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|Title:||The discourse of online live streaming on twitch : communication between conversation and commentary||Authors:||Recktenwald, Daniel||Degree:||Ph.D.||Issue Date:||2018||Abstract:||Live streaming on Twitch is a new form of online broadcasting of video games. Aside from the visual game, it features computer-mediated communication between a speaking streamer and a large chatting audience. This communicative setting is quickly expanding to other types of broadcasting. So far, there has been a limited number of sociological and ethnographic studies that argue that live streaming is a mixture of conversation and gameplay commentary. This conversation is said to break down with an increase in audience size and devolve into a chaotic waterfall of text. These widely shared assessments and arguments are based on common-sense and ad-hoc definitions of terms such as conversation and commentary, but they have not been tested or studied trough discourse analysis of natural occurring data. Therefore, the study sets out to describe the organization of discourse of live streaming on Twitch. The second chapter is a detailed introduction to the phenomenon of video game live streaming, the existing prior research as well as the communicative environment of Twitch's website. Chapter three is dedicated to the linguistic literature review and will present the analytical framework of the Birmingham school and its current descriptions of spoken conversation. To apply the framework to live streaming of video games, the review will also introduce contemporary research on chat communication and online video chat. This introduction will provide a suitable starting point to discuss the discourse of Twitch. The methodology chapter explains the transformation of the visual gameplay, the streamer's spoken language and the written chat into a coherent transcript, which is open to the discourse analysis. This transcript is studied in the three original research chapters five, six and seven. Each chapter describes the organization of discourse of live streaming from a different perspective, which will allow an overall synthesis of the study in the conclusion. Chapter five begins with the distribution of discursive moves between the participants and describes who is talking to whom, for which purposes and how often. There are different directions of communication such as from viewer to streamer, from streamer to viewer or from viewer to viewer. Often, these directions of talk and chat correspond to different social purposes within the communication. For example, viewers tend to write questions in the chat, when they address the streamer. In turn, streamers tend to give spoken responses to these questions as they address their viewers. It leads to a very consistent pattern in the dialogue. However, the chapter will also show that the largest amount of communication is not strictly dialogical. Streamers and viewers produce monological moves that talk about the game but have no direct recipient. Dialogical communication between the parties and more monological communication about the game co-occur. Therefore, the chapter will conclude that a direct equation of live streaming with conversation or commentary is too limited and needs further refinement to accurately account for the discourse of live streaming.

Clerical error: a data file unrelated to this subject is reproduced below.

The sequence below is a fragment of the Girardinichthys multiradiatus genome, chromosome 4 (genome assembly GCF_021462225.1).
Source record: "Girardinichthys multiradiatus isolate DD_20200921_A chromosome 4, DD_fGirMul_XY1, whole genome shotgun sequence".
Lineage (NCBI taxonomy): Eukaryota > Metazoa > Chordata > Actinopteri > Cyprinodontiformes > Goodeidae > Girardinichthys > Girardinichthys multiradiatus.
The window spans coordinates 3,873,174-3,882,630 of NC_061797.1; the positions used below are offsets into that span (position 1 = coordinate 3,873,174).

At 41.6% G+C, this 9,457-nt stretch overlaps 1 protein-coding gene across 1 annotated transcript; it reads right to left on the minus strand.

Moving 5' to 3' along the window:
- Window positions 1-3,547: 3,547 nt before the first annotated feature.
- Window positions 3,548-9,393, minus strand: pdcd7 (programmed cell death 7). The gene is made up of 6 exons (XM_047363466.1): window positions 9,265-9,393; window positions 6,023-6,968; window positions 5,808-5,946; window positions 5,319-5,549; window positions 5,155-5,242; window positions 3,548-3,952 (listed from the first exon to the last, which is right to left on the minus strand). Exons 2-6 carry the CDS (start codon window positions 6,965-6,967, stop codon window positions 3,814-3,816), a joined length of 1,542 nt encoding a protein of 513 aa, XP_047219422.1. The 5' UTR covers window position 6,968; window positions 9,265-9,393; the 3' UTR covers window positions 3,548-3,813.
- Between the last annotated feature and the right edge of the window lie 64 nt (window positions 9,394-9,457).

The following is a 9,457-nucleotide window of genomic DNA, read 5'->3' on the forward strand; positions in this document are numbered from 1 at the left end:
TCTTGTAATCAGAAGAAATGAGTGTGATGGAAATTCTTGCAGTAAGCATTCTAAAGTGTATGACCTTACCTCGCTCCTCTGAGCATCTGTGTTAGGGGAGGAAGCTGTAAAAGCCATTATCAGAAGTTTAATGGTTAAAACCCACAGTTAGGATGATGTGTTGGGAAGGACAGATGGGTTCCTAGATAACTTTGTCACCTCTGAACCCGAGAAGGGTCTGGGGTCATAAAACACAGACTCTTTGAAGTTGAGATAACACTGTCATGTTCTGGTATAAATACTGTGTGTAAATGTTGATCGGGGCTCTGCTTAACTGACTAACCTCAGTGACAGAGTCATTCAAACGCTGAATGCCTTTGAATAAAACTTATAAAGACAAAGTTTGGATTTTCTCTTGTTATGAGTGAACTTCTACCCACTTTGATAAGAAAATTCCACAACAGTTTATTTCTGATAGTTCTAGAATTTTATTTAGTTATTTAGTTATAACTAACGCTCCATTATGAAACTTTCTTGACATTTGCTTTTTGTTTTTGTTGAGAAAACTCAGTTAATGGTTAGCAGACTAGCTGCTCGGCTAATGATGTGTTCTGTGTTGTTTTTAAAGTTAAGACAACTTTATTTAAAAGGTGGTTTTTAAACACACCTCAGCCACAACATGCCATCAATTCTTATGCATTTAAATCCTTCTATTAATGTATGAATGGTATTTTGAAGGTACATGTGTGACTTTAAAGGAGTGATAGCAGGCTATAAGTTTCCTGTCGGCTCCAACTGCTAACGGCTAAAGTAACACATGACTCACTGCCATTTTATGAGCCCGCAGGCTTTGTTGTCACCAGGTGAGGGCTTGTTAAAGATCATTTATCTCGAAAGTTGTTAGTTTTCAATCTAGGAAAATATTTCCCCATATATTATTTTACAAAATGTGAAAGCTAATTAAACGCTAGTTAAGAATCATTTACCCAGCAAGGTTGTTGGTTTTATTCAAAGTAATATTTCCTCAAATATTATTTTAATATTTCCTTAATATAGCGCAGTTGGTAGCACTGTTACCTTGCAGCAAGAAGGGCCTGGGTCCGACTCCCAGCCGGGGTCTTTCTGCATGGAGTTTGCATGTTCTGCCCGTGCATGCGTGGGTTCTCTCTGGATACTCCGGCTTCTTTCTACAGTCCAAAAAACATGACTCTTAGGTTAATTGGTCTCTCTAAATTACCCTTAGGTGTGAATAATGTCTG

In the sixth chapter, the dissertation shows how dialogical and monological moves combine to larger units of discourse and how they relate to the simultaneously unfolding gameplay. This will include the most common dialogical exchange patterns between streamer and viewers, which will be explained in reference to the streamers'status as players, the chat participants' status as viewers, and their different modes of communication. Their discussion reveals that research on cross-modal discourse must distinguish spoken-to-written communication from written-to-spoken communication. They have a different form and spoken-to-written communication features a new discursive move, the topicalizer, which is absent from written-to-spoken communication. The topicalizer is a repetition of a written chat message in order to topicalize it in the spoken mode. The analysis also shows that the streamer's monological commentary consists of two discursive practices with distinguishable content and a different temporal relationship to the unfolding gameplay. Lastly, the chapter demonstrates that the organization of discourse is highly cyclical and re-occurs in patterns that are aligned to the structure of the game and the organization of the broadcast. Chapter seven studies 'donation alert messages', which are a unique type of cross-modal exchange that receives privileged interactional treatment during live streaming because they are elicited by the payment of a 'donation'. The chapter classifies the most common types of these messages based on their form and content and discusses their role in the overall organization of discourse on Twitch. Chapter eight summarizes the findings of the three original research chapters and synthesises them in a new descriptive model. The model is an adaptation of Birmingham school's original description of discourse applied to live streaming. It is able to explain which discursive practices are likely to occur in different situations of the broadcast. Finally, the chapter also contains critical reflection on the research and suggest potential future research projects that may challenge established notions of casual conversation as talk that is unaffected by instrumental or monetary motivations.
|Subjects:||Hong Kong Polytechnic University -- Dissertations
Digital media -- Social aspects
Video games -- Social aspects
Webcasting -- Social aspects
|Pages:||ix, 215 pages : color illustrations|
|Appears in Collections:||Thesis|
View full-text via https://theses.lib.polyu.edu.hk/handle/200/9795
Citations as of May 28, 2023